James Dunne, founder of Kinetic Revolution, is a running coach. He specialises in identifying and correcting dysfunctional movement patterns that impair efficiency in endurance athletes.


In this video, James introduces an exercise sequence that trains you to stabilise your core. Athletes sometimes transition into an anterior pelvic tilt when running, where their butts stick out behind them and the pelvis is no longer neutral. This is caused by tight hip flexors and poor neuromuscular control in the core.


To perform the first of James' corrective drills:


  1. Leaning forward slightly with your entire body, place your hands on a wall or another flat, vertical surface. Keep your posture straight from head to feet.
  2. Flex your knee to bring your thigh to hip height. Make sure your pelvis isn't tilted.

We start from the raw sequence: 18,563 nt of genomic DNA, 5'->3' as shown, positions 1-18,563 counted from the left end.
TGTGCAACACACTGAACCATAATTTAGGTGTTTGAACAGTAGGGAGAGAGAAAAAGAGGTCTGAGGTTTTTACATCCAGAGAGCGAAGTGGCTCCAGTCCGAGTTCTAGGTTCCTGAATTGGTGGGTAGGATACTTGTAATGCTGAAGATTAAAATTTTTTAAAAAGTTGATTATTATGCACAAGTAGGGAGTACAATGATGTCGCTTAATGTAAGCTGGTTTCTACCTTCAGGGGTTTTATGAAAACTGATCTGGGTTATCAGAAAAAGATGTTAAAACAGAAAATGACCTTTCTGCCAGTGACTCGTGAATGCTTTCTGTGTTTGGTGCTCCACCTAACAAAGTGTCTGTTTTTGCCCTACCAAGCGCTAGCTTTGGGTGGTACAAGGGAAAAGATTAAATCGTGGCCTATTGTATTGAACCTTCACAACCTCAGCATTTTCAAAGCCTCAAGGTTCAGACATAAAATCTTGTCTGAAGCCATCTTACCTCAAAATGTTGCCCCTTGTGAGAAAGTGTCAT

3. Engage your core and keep your lower back straight. Then, push your heel down and back, and repeat the process. 


Once you no longer need to lean against a surface for stability, perform this drill standing. Focus on hip flexion and extension while keeping your pelvis relatively neutral. 


To perform the most advanced exercise, place your hands on your raised knee at the beginning of the movement. As you drive your leg back, raise both hands overhead with upper body extension. Keep your core stable and use it to control yourself throughout the movement. Remember, don't let your core sag. Only your leg should be moving.


Use these running-specific exercises to see improvement in your running form.


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